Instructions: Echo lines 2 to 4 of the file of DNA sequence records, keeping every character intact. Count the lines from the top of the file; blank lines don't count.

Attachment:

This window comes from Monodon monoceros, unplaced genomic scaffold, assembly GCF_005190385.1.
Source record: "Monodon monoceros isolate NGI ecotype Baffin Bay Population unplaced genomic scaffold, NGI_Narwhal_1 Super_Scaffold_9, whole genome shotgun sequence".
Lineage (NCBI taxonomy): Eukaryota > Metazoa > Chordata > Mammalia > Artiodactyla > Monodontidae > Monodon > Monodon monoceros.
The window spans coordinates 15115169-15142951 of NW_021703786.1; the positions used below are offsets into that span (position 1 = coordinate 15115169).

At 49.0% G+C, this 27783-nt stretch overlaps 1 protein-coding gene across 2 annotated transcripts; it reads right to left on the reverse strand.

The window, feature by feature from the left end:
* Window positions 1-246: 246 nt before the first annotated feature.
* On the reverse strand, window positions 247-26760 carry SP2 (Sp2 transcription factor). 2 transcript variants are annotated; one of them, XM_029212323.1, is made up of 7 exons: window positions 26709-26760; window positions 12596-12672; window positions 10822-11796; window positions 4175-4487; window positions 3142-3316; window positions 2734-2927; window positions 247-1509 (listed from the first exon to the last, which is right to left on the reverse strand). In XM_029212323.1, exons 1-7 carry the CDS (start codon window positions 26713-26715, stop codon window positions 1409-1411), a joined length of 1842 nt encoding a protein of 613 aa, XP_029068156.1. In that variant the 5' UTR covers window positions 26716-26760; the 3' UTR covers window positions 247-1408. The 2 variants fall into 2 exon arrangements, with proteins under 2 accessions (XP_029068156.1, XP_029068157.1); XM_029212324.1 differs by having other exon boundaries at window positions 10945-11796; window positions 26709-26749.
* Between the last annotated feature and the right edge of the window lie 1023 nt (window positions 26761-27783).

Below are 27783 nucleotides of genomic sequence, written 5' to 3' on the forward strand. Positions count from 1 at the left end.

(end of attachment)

Source record: "Monodon monoceros isolate NGI ecotype Baffin Bay Population unplaced genomic scaffold, NGI_Narwhal_1 Super_Scaffold_9, whole genome shotgun sequence".
Lineage (NCBI taxonomy): Eukaryota > Metazoa > Chordata > Mammalia > Artiodactyla > Monodontidae > Monodon > Monodon monoceros.
The window spans coordinates 15115169-15142951 of NW_021703786.1; the positions used below are offsets into that span (position 1 = coordinate 15115169).